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U.S. Department of Labor Issues Final Rule Defining “Independent Contractor” for Fair Labor Standards Act



Rescinding a prior 2021 rule, the U.S. Department of Labor has now issued a long-anticipated rule redefining “independent contractor” for purposes of the Department’s interpretation of the Fair Labor Standards Act (FLSA). The FLSA mandates minimum wage and overtime pay, among other legal requirements. Acting Secretary of Labor, Julie Su, who was just renominated by President Biden to the Secretary of Labor post, issued a statement explaining that the rule is intended to address misclassification of employees as independent contractors, which the Department of Labor called a “serious problem that impacts workers’ rights to minimum wage and overtime pay, [and] facilitates wage theft.”

The prior 2021 rule, under former President Trump’s administration, focused on two factors—control and opportunity for profit or loss—for determining whether a worker was properly characterized as an “independent contractor.” This 2021 rule is now rescinded.

What Does the New Rule Say?

The new rule, which takes effect March 11, 2024, reverts back to a previously-used multifactor “economic reality” analysis. The new rule considers six factors for determining the “economic reality” of whether a worker is an employee or independent contractor. The Department of Labor expressly states that no one factor is determinative. Rather, all six factors will be considered and weighed to determine whether a worker is economically dependent on a potential employer for work, thus making the worker an employee for FLSA purposes. The six factors are:

  1. Opportunity for profit or loss depending on the worker’s managerial skill, such as through negotiating the worker’s price/fee, the worker’s ability to accept or decline jobs from the potential employer, the worker’s engaging in marketing and advertising efforts for the worker, and whether the worker can hire others or lease/purchase office space and equipment;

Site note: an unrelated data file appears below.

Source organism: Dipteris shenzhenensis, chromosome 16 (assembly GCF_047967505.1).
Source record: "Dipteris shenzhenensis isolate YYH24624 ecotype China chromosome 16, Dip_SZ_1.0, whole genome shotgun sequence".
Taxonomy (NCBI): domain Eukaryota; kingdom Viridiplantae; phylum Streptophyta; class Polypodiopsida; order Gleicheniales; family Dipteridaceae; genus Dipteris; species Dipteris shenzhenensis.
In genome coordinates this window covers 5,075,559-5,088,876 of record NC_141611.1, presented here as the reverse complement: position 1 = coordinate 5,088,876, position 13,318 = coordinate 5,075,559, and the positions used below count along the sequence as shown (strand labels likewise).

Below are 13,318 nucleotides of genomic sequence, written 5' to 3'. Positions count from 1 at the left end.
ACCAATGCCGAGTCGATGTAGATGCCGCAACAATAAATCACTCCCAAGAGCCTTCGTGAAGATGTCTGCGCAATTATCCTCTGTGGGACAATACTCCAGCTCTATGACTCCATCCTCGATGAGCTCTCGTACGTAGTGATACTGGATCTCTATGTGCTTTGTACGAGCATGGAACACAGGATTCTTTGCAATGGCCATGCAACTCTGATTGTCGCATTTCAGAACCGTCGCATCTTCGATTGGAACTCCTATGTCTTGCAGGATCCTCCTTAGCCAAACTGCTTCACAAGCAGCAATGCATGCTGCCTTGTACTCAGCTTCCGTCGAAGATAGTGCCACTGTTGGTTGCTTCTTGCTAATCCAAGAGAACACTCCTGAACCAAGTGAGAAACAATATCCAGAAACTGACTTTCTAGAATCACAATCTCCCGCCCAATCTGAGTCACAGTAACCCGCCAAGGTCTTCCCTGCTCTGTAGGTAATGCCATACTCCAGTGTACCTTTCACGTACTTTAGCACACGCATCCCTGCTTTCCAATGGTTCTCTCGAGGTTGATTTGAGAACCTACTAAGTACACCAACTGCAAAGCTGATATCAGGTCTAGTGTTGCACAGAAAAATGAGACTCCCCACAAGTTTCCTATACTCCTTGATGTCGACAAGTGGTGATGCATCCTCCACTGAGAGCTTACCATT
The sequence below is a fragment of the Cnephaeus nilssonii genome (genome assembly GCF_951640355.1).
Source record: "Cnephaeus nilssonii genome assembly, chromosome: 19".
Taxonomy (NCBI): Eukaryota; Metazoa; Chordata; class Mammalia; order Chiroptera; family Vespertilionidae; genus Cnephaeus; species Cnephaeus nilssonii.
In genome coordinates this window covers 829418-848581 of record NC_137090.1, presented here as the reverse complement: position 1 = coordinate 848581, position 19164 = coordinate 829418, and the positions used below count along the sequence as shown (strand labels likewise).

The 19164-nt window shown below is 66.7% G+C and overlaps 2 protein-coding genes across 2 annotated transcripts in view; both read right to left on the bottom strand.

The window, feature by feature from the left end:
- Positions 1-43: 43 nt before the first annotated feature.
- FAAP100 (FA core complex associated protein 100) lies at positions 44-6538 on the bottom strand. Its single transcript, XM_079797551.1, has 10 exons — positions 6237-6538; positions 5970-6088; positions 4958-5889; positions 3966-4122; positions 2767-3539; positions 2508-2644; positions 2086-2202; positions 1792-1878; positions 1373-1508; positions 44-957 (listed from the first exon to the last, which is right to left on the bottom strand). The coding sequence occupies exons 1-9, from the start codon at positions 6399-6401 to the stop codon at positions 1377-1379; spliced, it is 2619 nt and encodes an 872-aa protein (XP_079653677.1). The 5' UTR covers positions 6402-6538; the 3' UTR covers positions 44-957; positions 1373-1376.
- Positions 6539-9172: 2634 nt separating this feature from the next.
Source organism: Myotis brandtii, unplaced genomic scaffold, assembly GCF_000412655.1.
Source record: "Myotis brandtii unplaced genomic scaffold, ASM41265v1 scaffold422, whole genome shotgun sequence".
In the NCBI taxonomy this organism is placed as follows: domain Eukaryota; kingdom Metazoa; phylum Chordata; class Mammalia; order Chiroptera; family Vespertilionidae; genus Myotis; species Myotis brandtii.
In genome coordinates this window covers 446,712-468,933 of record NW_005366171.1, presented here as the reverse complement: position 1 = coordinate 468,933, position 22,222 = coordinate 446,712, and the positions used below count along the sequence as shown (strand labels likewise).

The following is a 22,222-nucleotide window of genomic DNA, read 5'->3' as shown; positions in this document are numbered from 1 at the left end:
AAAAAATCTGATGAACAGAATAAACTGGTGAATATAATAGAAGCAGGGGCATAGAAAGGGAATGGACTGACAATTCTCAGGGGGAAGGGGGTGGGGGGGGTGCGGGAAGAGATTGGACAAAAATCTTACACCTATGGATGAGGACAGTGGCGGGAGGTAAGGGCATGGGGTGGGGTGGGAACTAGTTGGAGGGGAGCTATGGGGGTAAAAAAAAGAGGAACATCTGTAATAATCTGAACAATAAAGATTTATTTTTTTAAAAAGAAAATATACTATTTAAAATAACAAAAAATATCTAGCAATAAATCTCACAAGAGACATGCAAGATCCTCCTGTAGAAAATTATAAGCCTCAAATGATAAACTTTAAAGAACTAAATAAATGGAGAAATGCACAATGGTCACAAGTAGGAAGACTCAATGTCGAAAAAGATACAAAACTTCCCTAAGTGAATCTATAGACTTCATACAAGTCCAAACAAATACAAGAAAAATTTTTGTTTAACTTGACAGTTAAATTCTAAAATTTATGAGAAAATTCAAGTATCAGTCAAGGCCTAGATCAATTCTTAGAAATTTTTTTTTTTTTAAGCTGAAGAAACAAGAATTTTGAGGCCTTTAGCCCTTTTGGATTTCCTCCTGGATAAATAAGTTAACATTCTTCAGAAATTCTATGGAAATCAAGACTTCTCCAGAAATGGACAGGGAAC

2. Investments by the worker and the potential employer, such as the worker making investments to grow the worker’s own business or skillset;
  3. Degree of permanence of the work relationship, including whether the relationship is continuous, the duration is indefinite, or the relationship is exclusive for the potential employer;
  4. Nature and degree of control [of the worker’s work] such as work scheduling, supervision rights or reservation of such rights (excluding mandatory compliance with applicable federal, state, tribal, and local laws), mandatory trainings beyond those required for relevant licensing, price-setting, and ability to work for others;
  5. Extent to which the work performed is an integral part of the potential employer’s business; and
  6. Worker’s use of the worker’s own specialized skill combined with business-like initiative of the worker.